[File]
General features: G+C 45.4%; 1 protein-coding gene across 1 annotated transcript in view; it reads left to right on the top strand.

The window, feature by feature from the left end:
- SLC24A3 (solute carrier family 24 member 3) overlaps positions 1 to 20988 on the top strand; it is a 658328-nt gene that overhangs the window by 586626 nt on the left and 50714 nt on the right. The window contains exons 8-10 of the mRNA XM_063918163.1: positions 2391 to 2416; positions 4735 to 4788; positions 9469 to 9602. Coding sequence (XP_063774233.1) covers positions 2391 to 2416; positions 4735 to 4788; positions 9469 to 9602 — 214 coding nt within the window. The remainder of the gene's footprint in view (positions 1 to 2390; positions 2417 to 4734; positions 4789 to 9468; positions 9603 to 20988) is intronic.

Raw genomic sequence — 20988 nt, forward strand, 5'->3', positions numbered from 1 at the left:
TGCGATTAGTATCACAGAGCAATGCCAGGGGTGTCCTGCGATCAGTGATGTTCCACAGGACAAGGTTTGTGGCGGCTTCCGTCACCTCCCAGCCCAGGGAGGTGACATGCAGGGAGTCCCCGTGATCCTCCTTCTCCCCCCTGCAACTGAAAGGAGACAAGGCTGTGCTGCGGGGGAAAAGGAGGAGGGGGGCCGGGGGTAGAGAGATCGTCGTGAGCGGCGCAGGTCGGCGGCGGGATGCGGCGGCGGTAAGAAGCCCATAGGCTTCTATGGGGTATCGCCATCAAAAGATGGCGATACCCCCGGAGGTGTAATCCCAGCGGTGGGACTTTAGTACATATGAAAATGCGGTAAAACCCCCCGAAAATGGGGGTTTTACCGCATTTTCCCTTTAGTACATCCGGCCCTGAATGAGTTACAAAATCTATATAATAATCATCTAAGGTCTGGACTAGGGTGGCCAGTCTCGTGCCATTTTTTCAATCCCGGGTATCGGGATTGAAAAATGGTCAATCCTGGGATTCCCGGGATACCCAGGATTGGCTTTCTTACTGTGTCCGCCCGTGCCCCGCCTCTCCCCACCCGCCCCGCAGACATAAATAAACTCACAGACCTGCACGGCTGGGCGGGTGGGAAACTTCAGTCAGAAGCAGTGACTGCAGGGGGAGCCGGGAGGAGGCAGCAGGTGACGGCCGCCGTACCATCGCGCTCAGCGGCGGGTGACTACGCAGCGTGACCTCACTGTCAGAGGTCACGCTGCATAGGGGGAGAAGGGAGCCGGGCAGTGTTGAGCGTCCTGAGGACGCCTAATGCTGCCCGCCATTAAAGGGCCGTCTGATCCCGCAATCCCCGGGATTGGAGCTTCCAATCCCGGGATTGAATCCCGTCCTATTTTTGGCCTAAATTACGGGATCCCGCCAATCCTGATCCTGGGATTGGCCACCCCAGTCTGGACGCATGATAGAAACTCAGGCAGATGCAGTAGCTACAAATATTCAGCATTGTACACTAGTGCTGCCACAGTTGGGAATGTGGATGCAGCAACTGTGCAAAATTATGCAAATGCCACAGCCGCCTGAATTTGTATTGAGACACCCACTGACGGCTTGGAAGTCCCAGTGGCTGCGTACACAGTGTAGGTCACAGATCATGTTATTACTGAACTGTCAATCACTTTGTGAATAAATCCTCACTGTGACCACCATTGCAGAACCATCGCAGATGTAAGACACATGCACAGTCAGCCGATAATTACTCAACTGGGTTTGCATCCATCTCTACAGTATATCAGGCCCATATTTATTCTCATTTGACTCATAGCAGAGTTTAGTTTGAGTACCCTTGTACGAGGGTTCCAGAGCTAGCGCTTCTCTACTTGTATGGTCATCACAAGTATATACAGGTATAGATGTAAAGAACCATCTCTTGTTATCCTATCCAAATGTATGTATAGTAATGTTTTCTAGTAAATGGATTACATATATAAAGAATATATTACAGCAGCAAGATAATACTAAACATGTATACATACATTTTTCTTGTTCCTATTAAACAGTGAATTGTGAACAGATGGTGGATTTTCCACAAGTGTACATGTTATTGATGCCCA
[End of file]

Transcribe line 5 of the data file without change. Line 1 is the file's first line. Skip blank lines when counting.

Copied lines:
TGCGATTAGTATCACAGAGCAATGCCAGGGGTGTCCTGCGATCAGTGATGTTCCACAGGACAAGGTTTGTGGCGGCTTCCGTCACCTCCCAGCCCAGGGAGGTGACATGCAGGGAGTCCCCGTGATCCTCCTTCTCCCCCCTGCAACTGAAAGGAGACAAGGCTGTGCTGCGGGGGAAAAGGAGGAGGGGGGCCGGGGGTAGAGAGATCGTCGTGAGCGGCGCAGGTCGGCGGCGGGATGCGGCGGCGGTAAGAAGCCCATAGGCTTCTATGGGGTATCGCCATCAAAAGATGGCGATACCCCCGGAGGTGTAATCCCAGCGGTGGGACTTTAGTACATATGAAAATGCGGTAAAACCCCCCGAAAATGGGGGTTTTACCGCATTTTCCCTTTAGTACATCCGGCCCTGAATGAGTTACAAAATCTATATAATAATCATCTAAGGTCTGGACTAGGGTGGCCAGTCTCGTGCCATTTTTTCAATCCCGGGTATCGGGATTGAAAAATGGTCAATCCTGGGATTCCCGGGATACCCAGGATTGGCTTTCTTACTGTGTCCGCCCGTGCCCCGCCTCTCCCCACCCGCCCCGCAGACATAAATAAACTCACAGACCTGCACGGCTGGGCGGGTGGGAAACTTCAGTCAGAAGCAGTGACTGCAGGGGGAGCCGGGAGGAGGCAGCAGGTGACGGCCGCCGTACCATCGCGCTCAGCGGCGGGTGACTACGCAGCGTGACCTCACTGTCAGAGGTCACGCTGCATAGGGGGAGAAGGGAGCCGGGCAGTGTTGAGCGTCCTGAGGACGCCTAATGCTGCCCGCCATTAAAGGGCCGTCTGATCCCGCAATCCCCGGGATTGGAGCTTCCAATCCCGGGATTGAATCCCGTCCTATTTTTGGCCTAAATTACGGGATCCCGCCAATCCTGATCCTGGGATTGGCCACCCCAGTCTGGACGCATGATAGAAACTCAGGCAGATGCAGTAGCTACAAATATTCAGCATTGTACACTAGTGCTGCCACAGTTGGGAATGTGGATGCAGCAACTGTGCAAAATTATGCAAATGCCACAGCCGCCTGAATTTGTATTGAGACACCCACTGACGGCTTGGAAGTCCCAGTGGCTGCGTACACAGTGTAGGTCACAGATCATGTTATTACTGAACTGTCAATCACTTTGTGAATAAATCCTCACTGTGACCACCATTGCAGAACCATCGCAGATGTAAGACACATGCACAGTCAGCCGATAATTACTCAACTGGGTTTGCATCCATCTCTACAGTATATCAGGCCCATATTTATTCTCATTTGACTCATAGCAGAGTTTAGTTTGAGTACCCTTGTACGAGGGTTCCAGAGCTAGCGCTTCTCTACTTGTATGGTCATCACAAGTATATACAGGTATAGATGTAAAGAACCATCTCTTGTTATCCTATCCAAATGTATGTATAGTAATGTTTTCTAGTAAATGGATTACATATATAAAGAATATATTACAGCAGCAAGATAATACTAAACATGTATACATACATTTTTCTTGTTCCTATTAAACAGTGAATTGTGAACAGATGGTGGATTTTCCACAAGTGTACATGTTATTGATGCCCA